Skip to main content

November 28, 1932: Groucho Marx Debut on Radio

 
November 28, 1932:  The debut of Groucho Marx on radio.

Julius Henry "Groucho" Marx  was an American comedian and film star known as a master of wit. Marx worked as a radio comedian and show host. His debut was a short-lived series in 1932 titled Flywheel, Shyster, and Flywheel, a program costarring Chico.

Comments

  1. "Outside of a dog, a book is a man's best friend . . . . . . but inside a dog it is too dark to read." - Groucho

    " I never forget a face, but in your case, I'll make an exception"

    ReplyDelete
  2. There once was a fellow named Marx
    Who was known for witty remarks
    He amused and amazed
    When his eyebrows were raised
    He was loaded with comedy smarts

    Groucho’s parents, both Orthodox Jews
    Were financially singing the blues
    So at 12 he quit school
    To earn money for fuel
    And to buy all his brothers new shoes

    But office boy jobs drove him mad
    So he summoned the talent he had
    As a singer of song
    And before very long
    He was earning good dough for a lad

    Later on with his brothers he’d croon
    But the three of them learned pretty soon
    That their improvisations
    Got louder ovations
    As folks ate it up with a spoon

    The Marx Brothers soon were a hit
    Writing many a comedy skit
    Then in movies they starred
    Life no longer was hard
    And their wives didn't mind it a bit

    Groucho later would go it alone
    With a show he produced on his own
    On the radio waves
    Drawing critical raves
    Then TV, where his face could be shown

    He was brilliant on You Bet Your Life
    Like Don Knotts, who portrayed Barney Fife
    With a straight man named George
    Quite a union he’d forge
    Though he couldn't hang on to a wife

    With his quiz show and trademark cigar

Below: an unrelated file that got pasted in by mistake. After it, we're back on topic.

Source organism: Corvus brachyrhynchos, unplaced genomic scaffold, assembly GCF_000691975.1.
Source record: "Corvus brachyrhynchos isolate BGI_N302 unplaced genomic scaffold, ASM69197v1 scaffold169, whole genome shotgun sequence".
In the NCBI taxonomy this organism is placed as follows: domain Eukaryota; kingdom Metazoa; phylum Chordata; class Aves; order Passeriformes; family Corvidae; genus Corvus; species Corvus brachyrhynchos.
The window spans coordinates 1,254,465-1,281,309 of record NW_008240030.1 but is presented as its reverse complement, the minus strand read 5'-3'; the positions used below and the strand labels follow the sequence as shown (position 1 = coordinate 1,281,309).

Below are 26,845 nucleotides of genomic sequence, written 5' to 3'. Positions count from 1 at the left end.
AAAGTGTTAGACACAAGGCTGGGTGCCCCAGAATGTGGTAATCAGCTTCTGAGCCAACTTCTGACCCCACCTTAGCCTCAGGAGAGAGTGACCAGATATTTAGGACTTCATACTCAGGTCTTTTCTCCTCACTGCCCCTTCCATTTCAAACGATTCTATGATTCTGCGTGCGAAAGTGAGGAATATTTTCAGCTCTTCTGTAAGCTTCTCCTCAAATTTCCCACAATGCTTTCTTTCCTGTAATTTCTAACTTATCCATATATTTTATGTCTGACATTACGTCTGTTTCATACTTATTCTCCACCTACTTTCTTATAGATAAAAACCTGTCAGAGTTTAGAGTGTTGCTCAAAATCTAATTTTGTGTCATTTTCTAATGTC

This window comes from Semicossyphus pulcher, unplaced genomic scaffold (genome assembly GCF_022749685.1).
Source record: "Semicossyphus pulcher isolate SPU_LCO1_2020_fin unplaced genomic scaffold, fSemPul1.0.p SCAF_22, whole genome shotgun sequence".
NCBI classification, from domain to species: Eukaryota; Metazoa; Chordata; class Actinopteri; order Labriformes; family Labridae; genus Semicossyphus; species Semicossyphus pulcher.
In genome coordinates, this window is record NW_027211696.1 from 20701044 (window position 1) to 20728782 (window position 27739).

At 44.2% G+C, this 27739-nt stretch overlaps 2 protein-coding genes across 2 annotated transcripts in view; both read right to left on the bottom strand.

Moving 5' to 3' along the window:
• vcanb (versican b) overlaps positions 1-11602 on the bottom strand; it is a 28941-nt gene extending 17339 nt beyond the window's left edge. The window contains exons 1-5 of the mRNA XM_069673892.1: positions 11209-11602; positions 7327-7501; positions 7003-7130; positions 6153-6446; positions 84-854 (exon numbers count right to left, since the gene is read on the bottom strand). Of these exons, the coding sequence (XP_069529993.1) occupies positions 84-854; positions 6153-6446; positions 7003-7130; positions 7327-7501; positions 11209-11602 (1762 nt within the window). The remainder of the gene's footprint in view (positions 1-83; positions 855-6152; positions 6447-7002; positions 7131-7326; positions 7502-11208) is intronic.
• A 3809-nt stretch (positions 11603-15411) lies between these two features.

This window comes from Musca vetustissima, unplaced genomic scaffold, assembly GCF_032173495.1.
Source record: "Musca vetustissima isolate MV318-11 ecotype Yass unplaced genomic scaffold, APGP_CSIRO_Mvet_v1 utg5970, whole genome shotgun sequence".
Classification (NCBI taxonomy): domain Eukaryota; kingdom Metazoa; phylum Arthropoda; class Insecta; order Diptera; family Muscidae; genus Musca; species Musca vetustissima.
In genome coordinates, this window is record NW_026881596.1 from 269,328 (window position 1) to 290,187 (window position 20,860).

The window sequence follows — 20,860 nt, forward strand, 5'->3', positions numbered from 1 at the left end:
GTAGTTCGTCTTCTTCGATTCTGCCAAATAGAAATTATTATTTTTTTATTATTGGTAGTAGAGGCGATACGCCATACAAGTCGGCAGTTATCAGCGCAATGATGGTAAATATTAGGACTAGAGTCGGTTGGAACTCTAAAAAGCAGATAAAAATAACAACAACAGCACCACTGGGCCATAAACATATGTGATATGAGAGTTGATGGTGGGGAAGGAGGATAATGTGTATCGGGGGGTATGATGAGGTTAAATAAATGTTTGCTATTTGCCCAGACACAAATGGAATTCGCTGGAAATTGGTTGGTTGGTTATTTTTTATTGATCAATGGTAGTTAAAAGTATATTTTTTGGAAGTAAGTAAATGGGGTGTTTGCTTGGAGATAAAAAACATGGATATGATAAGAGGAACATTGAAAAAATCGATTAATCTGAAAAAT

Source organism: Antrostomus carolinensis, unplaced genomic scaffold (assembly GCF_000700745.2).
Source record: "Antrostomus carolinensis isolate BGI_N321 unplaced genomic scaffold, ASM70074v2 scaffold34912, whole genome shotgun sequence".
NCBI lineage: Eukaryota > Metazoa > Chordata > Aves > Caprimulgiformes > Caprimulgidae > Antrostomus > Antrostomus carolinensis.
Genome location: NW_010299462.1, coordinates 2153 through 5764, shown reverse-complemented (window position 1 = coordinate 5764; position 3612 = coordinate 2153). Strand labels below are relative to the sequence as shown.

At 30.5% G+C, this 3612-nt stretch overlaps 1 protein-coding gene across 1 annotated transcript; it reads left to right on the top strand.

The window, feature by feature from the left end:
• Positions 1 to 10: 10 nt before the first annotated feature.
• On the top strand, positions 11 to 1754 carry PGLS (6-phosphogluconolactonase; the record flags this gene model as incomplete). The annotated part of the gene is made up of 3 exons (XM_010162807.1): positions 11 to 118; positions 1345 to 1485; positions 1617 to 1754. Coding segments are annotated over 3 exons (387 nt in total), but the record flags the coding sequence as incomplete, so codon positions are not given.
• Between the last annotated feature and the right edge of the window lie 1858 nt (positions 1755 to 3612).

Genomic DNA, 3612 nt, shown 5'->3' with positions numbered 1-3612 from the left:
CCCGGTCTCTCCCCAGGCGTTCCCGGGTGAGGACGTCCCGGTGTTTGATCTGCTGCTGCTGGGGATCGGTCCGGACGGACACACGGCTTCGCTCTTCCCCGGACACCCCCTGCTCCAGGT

Groucho shone as an eminent star
    In the business of fun
    He was second to none
    And inspired both Carson and Paar

    Today is the day of the birth
    Of a man who arrived on this Earth
    With a natural flare
    To be great on the air
    Where he reigned as the master of mirth

    ReplyDelete

Post a Comment

Popular posts from this blog

1946 Great Crepitation Fart Contest

Not for the faint of heart, here is the remarkable 1946 Crepitation (Fart) Contest (part of the 1946 News Broadcasts Collection ). You'll enjoy the fart-off between champion Englishman Lord Windsmear, and  challenger, Australian Paul Boomer who had stowed aboard a cabbage freighter. The hilarious comedy recording was apparently created a spoof by two Canadian radio sportscasters in 1946, but this 15 minute recording definitely has some gems in it.  Apparently they made several copies, but it was not for distribution. The recording was copied again and again on disc and reel to reel tape. It was distributed underground and played in dark rooms and back alleys around the world. If you cannot see the audio controls, your browser does not support the audio element This recording is available with many other delightful treats on Random Rarities #7 available on   MP3 CD ,  Audio CD , and  instant download .

January 27, 1948: Wire Recording introduced the 'Wireway'

  January 27, 1948: The first magnetic tape recorder was introduced by Wire Recording Corporation of America.  ‘Wire Way,’ as it was called, had an integrated oscillator and was sold for $149.50 at the time.

April 27, 1932: The First Performance of Ed Wynn on Texaco Fire Chief Show

April 27, 1932:  Ed Wynn , the Texaco fire chief, graced the airwaves for the first time on Texaco Star Theater. Wynn, who enjoyed popularity as a vaudeville performer, gave as a condition to his switch to radio, that a live audience react to his humor.His condition was granted by the network and so began Wynn's career as the first true superstar of radio. Ed Wynn was hosted a popular radio show  on Tuesday nights for most of the 1930s. The radio show was heard in North America and sponsored by Texaco gasoline. On the show Wynn played  as the " Texaco Fire Chief ". He was often seen wearing a fireman's helmet. For this show, Wynn would turned down the offer form The Wizard in MGM's adaptation of The Wizard of Oz , to play a role on that show.